Called Chubby by his wife, mother and friends, Puri loves his butter chicken, warm Peshawari naan and of crisp aloo parantha. His detective work slips and slides around buffet tables, street vendors and posh parties.

In the Case of the Deadly Butter Chicken, Puri and his family are there when the father of a Pakistani cricket star is murdered. This set his mother, Mommy-ji and Puri in opposite directions to find the killer. Mommy-ji knows something about the dead man from the dark days when Pakistan and India were divided and she had to leave her homeland of Rawalpindi.

Under a veneer of light-hearted sleuthing and the cricket Howzats, this story delivers a sober reminder of the human suffering endured during the 1947 India-Pakistan Partition. Mommy-jis, Aunties and socialite women on both sides of the rift bear deep and horrific scars.

Hall uses the tongue-in-cheek investigation into cricket fraud, moustache thieving and diet pills to reveal a more powerful human story. Fantastic read.

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Illuminations: A Novel of Hildegard von BingenIlluminations: A Novel of Hildegard von Bingen by Mary Sharratt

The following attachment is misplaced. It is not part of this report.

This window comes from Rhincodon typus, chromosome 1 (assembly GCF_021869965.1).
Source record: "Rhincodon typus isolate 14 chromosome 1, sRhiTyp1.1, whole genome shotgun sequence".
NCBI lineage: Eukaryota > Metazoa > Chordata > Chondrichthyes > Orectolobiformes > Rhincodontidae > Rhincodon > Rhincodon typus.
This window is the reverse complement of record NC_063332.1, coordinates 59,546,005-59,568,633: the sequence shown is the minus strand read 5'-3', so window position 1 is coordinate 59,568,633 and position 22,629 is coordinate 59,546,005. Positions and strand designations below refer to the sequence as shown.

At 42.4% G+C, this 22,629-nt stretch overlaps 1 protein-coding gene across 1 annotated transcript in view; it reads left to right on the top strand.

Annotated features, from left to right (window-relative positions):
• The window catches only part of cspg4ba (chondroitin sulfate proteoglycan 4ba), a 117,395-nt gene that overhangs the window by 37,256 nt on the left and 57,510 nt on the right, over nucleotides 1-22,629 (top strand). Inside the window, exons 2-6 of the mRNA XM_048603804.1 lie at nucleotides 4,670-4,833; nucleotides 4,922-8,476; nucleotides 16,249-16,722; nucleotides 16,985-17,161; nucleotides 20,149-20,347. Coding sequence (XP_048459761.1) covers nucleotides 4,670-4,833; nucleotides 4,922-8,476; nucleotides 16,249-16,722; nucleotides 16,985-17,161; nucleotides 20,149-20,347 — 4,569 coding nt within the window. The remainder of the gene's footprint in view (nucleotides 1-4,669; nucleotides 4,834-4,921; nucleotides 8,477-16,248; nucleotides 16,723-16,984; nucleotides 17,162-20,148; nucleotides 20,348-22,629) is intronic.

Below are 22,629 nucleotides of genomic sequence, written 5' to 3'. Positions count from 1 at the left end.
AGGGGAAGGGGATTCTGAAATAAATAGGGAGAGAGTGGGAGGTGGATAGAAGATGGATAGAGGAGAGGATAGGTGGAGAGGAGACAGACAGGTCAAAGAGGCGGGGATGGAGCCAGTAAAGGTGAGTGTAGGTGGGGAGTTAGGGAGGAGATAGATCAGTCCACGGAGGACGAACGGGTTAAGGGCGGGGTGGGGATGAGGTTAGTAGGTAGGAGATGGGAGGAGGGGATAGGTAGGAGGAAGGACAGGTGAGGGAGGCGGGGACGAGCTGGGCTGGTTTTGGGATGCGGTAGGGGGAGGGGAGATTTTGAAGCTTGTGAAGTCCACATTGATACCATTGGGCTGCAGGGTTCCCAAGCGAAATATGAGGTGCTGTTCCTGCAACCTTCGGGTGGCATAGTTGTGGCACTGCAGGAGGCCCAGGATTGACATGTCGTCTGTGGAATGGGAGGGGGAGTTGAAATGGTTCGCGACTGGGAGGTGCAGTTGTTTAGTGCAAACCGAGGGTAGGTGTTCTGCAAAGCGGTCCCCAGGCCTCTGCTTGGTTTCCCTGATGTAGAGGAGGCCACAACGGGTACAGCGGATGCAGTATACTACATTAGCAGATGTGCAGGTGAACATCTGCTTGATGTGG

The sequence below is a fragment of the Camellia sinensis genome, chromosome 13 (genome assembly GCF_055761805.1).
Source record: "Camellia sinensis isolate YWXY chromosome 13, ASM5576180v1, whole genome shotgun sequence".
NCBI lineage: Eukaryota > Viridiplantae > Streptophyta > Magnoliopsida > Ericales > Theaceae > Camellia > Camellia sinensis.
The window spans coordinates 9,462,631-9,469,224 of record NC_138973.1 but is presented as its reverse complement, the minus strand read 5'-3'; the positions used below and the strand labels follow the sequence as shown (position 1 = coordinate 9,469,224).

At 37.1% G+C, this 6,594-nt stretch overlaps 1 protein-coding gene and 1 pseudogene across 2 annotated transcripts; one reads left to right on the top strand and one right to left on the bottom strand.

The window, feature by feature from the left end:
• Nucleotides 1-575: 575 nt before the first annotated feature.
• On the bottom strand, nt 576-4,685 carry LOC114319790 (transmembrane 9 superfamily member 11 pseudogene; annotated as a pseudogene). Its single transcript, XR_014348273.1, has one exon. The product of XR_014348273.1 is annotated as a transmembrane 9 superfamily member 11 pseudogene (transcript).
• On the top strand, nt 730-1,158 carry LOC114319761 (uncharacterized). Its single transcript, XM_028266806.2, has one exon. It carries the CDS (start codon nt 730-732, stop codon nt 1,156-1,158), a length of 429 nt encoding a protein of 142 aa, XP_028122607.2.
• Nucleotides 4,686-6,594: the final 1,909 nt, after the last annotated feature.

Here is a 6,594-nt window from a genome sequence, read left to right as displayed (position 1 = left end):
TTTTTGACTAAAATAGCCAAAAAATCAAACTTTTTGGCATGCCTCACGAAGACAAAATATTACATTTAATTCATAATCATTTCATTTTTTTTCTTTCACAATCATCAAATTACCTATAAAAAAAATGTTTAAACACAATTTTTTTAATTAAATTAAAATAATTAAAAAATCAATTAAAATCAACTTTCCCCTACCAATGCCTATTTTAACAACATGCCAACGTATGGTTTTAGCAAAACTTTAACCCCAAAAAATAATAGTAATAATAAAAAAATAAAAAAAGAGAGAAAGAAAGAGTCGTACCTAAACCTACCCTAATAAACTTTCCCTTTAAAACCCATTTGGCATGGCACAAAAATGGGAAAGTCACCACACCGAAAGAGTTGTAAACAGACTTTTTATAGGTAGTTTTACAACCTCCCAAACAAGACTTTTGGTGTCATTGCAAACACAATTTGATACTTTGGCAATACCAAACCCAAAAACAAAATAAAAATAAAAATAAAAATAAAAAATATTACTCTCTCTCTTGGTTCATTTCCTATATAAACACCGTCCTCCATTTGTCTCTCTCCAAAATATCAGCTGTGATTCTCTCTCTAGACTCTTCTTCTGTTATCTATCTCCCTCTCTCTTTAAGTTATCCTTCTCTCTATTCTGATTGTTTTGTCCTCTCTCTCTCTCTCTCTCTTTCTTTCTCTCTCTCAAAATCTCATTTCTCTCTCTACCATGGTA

My rating: 5 of 5 stars

Traded by her mother for her sister’s dowry, Hildegard was walled into an anchorite cell at 8 years old. Trapped in a two-room cell for decades, Hildegard kept her sanity and her faith by reading, tending pots of herbs, making medicinal potions, and writing music. 8 times a day she would sing and leave the traumatic and horrific confines of her mortal life to soar and mingle with the mystic energy of her God, whom she called Mother. Her visions branded her a heretic deluded by the Devil.

Yet this imprisoned woman found her voice and her mission in life and set an example for women mystics that still resonates today.

I was captivated from the first paragraph; I wanted to know what happened to this woman and to her life. Why did she create such amazing music? How did she come to be an abbess in a time when women did not lead? Why is she still referred today?

Initially skeptical about the fictionalization of her life, I plunged in and feel humbled to have read this. Sharratt did an amazing job. I feel like I know Hildegard and I know what it was like for her to live her life and triumph over fear, stupidity and the vulnerability of being at the mercy of others.

Great read for the religious and non-religious alike.

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Princess Elizabeth's SpyPrincess Elizabeth’s Spy by Susan Elia MacNeal
My rating: 4 of 5 stars